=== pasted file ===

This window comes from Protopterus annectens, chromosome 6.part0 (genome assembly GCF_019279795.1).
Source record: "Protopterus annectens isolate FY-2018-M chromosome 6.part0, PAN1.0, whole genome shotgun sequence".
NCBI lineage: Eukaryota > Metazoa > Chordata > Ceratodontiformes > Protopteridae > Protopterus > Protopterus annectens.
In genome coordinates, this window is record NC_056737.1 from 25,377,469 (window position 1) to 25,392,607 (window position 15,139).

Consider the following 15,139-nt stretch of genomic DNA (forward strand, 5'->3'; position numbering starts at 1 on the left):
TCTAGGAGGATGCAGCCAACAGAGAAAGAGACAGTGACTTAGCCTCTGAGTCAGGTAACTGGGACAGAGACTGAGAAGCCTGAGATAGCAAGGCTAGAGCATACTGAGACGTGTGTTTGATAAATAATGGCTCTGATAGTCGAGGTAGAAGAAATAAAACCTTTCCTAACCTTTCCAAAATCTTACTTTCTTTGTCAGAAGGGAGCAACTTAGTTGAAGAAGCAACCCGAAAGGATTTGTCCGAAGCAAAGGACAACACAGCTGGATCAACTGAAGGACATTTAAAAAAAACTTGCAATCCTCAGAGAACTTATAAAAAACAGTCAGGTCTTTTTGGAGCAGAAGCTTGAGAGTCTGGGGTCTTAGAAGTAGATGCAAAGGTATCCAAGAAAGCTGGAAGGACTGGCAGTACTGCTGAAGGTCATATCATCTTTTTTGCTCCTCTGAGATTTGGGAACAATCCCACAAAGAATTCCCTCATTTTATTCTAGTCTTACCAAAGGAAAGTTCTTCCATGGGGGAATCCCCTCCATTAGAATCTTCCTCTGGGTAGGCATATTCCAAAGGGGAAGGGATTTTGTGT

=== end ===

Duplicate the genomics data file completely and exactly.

This window comes from Protopterus annectens, chromosome 6.part0 (genome assembly GCF_019279795.1).
Source record: "Protopterus annectens isolate FY-2018-M chromosome 6.part0, PAN1.0, whole genome shotgun sequence".
NCBI lineage: Eukaryota > Metazoa > Chordata > Ceratodontiformes > Protopteridae > Protopterus > Protopterus annectens.
In genome coordinates, this window is record NC_056737.1 from 25,377,469 (window position 1) to 25,392,607 (window position 15,139).

Consider the following 15,139-nt stretch of genomic DNA (forward strand, 5'->3'; position numbering starts at 1 on the left):
TCTAGGAGGATGCAGCCAACAGAGAAAGAGACAGTGACTTAGCCTCTGAGTCAGGTAACTGGGACAGAGACTGAGAAGCCTGAGATAGCAAGGCTAGAGCATACTGAGACGTGTGTTTGATAAATAATGGCTCTGATAGTCGAGGTAGAAGAAATAAAACCTTTCCTAACCTTTCCAAAATCTTACTTTCTTTGTCAGAAGGGAGCAACTTAGTTGAAGAAGCAACCCGAAAGGATTTGTCCGAAGCAAAGGACAACACAGCTGGATCAACTGAAGGACATTTAAAAAAAACTTGCAATCCTCAGAGAACTTATAAAAAACAGTCAGGTCTTTTTGGAGCAGAAGCTTGAGAGTCTGGGGTCTTAGAAGTAGATGCAAAGGTATCCAAGAAAGCTGGAAGGACTGGCAGTACTGCTGAAGGTCATATCATCTTTTTTGCTCCTCTGAGATTTGGGAACAATCCCACAAAGAATTCCCTCATTTTATTCTAGTCTTACCAAAGGAAAGTTCTTCCATGGGGGAATCCCCTCCATTAGAATCTTCCTCTGGGTAGGCATATTCCAAAGGGGAAGGGATTTTGTGT